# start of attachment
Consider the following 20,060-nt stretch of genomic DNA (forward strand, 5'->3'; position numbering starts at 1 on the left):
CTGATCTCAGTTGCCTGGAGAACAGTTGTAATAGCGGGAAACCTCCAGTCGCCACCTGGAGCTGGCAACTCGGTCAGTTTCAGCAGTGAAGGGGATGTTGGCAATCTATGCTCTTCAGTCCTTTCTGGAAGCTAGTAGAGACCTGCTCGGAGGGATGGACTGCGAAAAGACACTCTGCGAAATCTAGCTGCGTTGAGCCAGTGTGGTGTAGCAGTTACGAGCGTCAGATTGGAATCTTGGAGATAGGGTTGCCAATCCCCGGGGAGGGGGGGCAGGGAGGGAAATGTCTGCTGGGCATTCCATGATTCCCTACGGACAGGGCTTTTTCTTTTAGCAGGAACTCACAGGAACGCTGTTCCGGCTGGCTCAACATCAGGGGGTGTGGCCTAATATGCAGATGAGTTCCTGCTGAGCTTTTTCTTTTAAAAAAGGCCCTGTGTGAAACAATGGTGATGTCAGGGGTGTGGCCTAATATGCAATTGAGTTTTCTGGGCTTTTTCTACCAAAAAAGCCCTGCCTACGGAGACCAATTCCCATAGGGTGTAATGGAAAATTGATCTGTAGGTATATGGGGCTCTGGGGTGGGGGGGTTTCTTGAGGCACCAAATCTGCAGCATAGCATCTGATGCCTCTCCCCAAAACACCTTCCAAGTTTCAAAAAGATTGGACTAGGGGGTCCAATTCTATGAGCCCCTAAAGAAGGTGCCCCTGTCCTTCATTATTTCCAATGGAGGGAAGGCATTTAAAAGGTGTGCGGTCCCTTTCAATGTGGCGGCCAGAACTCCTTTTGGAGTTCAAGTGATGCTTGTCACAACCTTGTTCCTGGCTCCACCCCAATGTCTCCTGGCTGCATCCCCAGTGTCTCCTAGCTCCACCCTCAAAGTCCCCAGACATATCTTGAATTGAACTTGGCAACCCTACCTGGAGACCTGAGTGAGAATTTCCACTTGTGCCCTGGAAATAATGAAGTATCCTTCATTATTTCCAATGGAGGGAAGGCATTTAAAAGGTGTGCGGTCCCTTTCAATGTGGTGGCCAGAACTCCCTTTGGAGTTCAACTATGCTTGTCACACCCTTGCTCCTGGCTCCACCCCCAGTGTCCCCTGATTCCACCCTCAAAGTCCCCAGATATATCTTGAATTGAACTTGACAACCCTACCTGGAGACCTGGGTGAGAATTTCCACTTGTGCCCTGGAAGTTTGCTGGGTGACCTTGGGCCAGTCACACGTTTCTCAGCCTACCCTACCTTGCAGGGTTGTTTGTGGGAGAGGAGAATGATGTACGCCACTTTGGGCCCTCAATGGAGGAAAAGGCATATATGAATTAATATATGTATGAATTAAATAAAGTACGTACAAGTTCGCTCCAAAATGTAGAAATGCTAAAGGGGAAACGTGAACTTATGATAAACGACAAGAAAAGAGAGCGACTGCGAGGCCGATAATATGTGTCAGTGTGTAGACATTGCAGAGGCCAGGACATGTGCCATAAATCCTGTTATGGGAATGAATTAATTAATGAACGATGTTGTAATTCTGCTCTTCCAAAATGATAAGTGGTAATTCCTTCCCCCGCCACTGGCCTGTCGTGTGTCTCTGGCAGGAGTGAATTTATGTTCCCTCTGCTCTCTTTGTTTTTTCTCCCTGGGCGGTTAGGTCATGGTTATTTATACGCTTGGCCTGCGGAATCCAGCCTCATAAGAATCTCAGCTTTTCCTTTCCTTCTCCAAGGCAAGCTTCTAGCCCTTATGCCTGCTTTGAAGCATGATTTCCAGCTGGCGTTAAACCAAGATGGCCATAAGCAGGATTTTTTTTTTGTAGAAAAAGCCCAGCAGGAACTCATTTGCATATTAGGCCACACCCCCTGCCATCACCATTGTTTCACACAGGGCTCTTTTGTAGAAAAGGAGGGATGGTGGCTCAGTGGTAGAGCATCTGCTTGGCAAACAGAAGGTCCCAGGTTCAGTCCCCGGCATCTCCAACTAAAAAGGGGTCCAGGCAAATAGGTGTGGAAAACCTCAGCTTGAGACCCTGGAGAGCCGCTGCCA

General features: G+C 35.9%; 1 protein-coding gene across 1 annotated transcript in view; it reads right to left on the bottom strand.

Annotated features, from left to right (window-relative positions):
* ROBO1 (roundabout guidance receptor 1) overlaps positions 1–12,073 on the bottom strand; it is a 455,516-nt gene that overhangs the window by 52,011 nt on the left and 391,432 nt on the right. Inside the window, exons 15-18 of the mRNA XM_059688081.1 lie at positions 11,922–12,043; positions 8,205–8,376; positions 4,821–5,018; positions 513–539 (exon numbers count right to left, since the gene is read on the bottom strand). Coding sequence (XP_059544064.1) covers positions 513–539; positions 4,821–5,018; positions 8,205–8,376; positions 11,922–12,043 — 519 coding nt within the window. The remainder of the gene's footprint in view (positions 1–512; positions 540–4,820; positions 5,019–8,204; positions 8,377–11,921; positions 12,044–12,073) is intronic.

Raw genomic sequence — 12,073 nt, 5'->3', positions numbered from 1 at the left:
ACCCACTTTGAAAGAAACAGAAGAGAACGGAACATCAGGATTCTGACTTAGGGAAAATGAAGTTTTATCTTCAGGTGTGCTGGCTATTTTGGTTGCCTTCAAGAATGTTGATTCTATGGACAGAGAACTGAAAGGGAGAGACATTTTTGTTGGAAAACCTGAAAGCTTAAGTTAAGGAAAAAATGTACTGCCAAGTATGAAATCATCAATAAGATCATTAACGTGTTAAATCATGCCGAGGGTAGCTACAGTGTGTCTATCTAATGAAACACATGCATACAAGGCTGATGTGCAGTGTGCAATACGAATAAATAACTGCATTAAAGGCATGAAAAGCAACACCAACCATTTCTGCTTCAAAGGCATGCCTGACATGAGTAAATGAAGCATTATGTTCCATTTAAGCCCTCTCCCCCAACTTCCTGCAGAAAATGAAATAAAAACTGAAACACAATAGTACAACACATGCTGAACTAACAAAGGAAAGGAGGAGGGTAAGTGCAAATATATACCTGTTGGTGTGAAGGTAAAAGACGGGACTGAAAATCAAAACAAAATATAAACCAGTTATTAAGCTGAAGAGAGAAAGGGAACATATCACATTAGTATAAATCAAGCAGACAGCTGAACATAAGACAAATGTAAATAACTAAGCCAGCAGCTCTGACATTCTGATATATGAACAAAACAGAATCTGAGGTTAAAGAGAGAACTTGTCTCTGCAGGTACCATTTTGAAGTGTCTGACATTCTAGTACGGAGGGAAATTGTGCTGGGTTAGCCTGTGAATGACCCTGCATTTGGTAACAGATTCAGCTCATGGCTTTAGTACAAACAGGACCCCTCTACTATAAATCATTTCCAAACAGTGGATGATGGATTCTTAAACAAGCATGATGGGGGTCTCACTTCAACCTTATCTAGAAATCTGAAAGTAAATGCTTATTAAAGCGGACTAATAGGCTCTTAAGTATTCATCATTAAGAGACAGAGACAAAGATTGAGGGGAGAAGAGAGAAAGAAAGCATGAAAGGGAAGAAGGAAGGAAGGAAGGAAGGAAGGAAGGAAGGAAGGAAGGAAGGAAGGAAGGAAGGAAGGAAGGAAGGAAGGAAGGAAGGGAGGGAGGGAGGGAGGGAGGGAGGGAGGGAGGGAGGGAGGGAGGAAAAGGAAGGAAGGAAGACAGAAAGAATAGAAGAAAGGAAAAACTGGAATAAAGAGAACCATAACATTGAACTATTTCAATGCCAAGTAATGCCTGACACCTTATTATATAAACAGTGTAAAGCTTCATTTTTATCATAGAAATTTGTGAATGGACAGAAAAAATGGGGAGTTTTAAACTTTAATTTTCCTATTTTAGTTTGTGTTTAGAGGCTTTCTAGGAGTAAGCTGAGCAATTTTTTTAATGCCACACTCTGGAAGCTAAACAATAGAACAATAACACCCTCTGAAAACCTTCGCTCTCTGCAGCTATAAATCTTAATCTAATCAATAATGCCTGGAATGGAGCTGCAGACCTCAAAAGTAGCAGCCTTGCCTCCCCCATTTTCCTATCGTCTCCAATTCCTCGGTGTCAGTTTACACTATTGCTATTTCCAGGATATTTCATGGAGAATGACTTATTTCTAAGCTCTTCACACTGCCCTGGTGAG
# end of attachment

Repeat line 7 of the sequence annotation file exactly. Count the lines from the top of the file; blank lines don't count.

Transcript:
ACCCACTTTGAAAGAAACAGAAGAGAACGGAACATCAGGATTCTGACTTAGGGAAAATGAAGTTTTATCTTCAGGTGTGCTGGCTATTTTGGTTGCCTTCAAGAATGTTGATTCTATGGACAGAGAACTGAAAGGGAGAGACATTTTTGTTGGAAAACCTGAAAGCTTAAGTTAAGGAAAAAATGTACTGCCAAGTATGAAATCATCAATAAGATCATTAACGTGTTAAATCATGCCGAGGGTAGCTACAGTGTGTCTATCTAATGAAACACATGCATACAAGGCTGATGTGCAGTGTGCAATACGAATAAATAACTGCATTAAAGGCATGAAAAGCAACACCAACCATTTCTGCTTCAAAGGCATGCCTGACATGAGTAAATGAAGCATTATGTTCCATTTAAGCCCTCTCCCCCAACTTCCTGCAGAAAATGAAATAAAAACTGAAACACAATAGTACAACACATGCTGAACTAACAAAGGAAAGGAGGAGGGTAAGTGCAAATATATACCTGTTGGTGTGAAGGTAAAAGACGGGACTGAAAATCAAAACAAAATATAAACCAGTTATTAAGCTGAAGAGAGAAAGGGAACATATCACATTAGTATAAATCAAGCAGACAGCTGAACATAAGACAAATGTAAATAACTAAGCCAGCAGCTCTGACATTCTGATATATGAACAAAACAGAATCTGAGGTTAAAGAGAGAACTTGTCTCTGCAGGTACCATTTTGAAGTGTCTGACATTCTAGTACGGAGGGAAATTGTGCTGGGTTAGCCTGTGAATGACCCTGCATTTGGTAACAGATTCAGCTCATGGCTTTAGTACAAACAGGACCCCTCTACTATAAATCATTTCCAAACAGTGGATGATGGATTCTTAAACAAGCATGATGGGGGTCTCACTTCAACCTTATCTAGAAATCTGAAAGTAAATGCTTATTAAAGCGGACTAATAGGCTCTTAAGTATTCATCATTAAGAGACAGAGACAAAGATTGAGGGGAGAAGAGAGAAAGAAAGCATGAAAGGGAAGAAGGAAGGAAGGAAGGAAGGAAGGAAGGAAGGAAGGAAGGAAGGAAGGAAGGAAGGAAGGAAGGAAGGAAGGAAGGAAGGGAGGGAGGGAGGGAGGGAGGGAGGGAGGGAGGGAGGGAGGGAGGAAAAGGAAGGAAGGAAGACAGAAAGAATAGAAGAAAGGAAAAACTGGAATAAAGAGAACCATAACATTGAACTATTTCAATGCCAAGTAATGCCTGACACCTTATTATATAAACAGTGTAAAGCTTCATTTTTATCATAGAAATTTGTGAATGGACAGAAAAAATGGGGAGTTTTAAACTTTAATTTTCCTATTTTAGTTTGTGTTTAGAGGCTTTCTAGGAGTAAGCTGAGCAATTTTTTTAATGCCACACTCTGGAAGCTAAACAATAGAACAATAACACCCTCTGAAAACCTTCGCTCTCTGCAGCTATAAATCTTAATCTAATCAATAATGCCTGGAATGGAGCTGCAGACCTCAAAAGTAGCAGCCTTGCCTCCCCCATTTTCCTATCGTCTCCAATTCCTCGGTGTCAGTTTACACTATTGCTATTTCCAGGATATTTCATGGAGAATGACTTATTTCTAAGCTCTTCACACTGCCCTGGTGAG